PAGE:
The Federal Communications Commission said Monday it has abolished a controversial speech rule known as the “Fairness Doctrine” requiring broadcasters to present opposing views of controversial issues.
The regulation, which hasn’t been enforced in two decades, has been criticized for years as an over-reach of media industry speech rights.
FCC Chairman Julius Genachowski said he opposed the rules, which he said were unnecessary. He said he removed the regulation from the FCC, along with dozens of other rules he described as outdated and a regulatory slog for the media and communications industries.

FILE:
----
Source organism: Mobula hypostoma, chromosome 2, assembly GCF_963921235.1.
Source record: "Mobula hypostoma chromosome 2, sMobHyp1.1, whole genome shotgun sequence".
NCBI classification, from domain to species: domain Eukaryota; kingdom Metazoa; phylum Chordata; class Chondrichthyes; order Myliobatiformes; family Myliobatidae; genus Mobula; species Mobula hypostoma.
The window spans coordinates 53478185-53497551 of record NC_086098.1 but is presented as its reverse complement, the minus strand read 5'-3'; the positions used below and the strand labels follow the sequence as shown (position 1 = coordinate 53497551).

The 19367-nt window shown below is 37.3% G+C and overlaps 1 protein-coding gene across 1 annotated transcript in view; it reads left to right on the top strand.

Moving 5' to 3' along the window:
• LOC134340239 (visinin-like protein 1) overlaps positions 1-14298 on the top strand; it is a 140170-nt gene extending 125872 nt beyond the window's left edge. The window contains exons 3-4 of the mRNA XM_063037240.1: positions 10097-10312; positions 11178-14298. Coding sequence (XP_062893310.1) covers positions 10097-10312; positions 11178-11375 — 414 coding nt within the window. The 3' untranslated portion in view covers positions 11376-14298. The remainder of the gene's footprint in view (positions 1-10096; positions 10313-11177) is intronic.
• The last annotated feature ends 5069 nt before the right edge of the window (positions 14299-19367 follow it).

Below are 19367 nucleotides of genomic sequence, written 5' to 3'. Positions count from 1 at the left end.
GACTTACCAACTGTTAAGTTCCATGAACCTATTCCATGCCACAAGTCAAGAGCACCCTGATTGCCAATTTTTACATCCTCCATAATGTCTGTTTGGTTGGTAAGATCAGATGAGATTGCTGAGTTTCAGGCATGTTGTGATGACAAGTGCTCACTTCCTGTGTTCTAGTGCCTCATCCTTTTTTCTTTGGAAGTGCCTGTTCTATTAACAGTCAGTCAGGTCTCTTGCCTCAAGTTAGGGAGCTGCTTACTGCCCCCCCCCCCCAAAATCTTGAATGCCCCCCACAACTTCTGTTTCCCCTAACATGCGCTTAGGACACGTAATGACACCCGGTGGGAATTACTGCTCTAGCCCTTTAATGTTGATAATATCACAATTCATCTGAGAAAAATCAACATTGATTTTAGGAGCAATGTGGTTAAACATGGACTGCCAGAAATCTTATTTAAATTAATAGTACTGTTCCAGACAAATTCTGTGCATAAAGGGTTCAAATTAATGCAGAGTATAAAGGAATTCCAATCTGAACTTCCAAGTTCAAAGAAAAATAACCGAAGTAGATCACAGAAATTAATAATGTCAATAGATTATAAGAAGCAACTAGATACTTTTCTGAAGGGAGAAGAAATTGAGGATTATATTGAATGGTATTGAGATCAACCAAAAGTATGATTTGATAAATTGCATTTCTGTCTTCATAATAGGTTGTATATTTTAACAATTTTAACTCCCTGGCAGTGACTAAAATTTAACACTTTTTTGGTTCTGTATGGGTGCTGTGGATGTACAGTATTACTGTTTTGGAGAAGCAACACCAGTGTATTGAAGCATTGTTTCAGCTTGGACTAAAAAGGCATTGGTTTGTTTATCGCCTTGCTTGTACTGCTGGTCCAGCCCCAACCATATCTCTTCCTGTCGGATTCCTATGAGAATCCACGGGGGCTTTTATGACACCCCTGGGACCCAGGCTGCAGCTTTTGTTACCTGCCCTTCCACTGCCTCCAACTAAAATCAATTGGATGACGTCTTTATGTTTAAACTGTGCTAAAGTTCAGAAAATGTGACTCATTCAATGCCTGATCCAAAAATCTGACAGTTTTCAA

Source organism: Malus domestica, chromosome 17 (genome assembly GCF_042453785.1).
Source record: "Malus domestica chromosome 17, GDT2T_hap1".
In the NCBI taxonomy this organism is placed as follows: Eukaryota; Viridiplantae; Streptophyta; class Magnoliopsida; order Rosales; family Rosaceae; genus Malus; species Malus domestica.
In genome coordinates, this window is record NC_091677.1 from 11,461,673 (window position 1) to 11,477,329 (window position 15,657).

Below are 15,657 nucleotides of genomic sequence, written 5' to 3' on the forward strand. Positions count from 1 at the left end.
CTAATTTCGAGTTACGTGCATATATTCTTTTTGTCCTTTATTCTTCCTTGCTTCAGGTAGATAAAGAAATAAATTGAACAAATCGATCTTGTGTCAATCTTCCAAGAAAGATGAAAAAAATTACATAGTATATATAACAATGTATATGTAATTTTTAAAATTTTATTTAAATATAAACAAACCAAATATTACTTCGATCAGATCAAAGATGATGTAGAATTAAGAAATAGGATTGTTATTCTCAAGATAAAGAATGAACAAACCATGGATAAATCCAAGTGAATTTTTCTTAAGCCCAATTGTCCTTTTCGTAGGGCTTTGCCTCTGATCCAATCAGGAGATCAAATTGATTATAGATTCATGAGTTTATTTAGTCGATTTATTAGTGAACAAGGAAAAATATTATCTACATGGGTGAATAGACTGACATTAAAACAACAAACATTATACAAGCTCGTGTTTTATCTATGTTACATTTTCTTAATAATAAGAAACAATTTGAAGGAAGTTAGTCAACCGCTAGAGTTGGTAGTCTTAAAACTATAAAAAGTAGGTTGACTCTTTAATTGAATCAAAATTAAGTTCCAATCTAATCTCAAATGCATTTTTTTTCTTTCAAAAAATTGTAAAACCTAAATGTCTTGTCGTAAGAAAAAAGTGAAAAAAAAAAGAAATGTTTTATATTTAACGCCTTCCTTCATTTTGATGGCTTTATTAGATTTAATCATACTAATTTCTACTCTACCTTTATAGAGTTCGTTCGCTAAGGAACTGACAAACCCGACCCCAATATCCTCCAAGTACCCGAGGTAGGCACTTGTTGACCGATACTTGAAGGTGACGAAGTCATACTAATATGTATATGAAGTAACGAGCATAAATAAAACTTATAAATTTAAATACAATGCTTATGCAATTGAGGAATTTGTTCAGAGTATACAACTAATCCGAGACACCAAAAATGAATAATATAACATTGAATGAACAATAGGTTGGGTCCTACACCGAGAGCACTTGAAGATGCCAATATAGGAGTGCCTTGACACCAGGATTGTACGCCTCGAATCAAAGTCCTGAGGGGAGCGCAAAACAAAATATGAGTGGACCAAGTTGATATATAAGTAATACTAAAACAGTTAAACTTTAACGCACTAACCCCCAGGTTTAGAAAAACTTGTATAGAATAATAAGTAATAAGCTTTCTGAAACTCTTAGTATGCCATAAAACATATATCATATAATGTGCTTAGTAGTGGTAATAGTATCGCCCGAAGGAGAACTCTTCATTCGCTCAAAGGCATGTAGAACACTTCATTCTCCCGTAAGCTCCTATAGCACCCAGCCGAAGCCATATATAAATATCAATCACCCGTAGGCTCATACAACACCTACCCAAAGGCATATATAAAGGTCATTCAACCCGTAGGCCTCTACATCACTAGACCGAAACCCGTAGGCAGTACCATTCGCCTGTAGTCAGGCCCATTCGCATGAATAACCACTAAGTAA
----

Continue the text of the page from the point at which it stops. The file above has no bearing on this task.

“The elimination of the obsolete Fairness Doctrine regulations will remove an unnecessary distraction,” Genachowski said in a statement.
The so-called Fairness Doctrine, first implemented in 1949 during a time when local broadcast markets had little competition and regulators hoped to promote differing political points of views.
The doctrine was abandoned in the late 1980s, but was never technically removed from the books. That has periodically concerned some media groups, particularly conservative groups that feared talk shows would be required to present equal time to opposing views.
Genachowski said the doctrine instead “ holds the potential to chill free speech and the free flow of ideas and was properly abandoned over two decades ago.”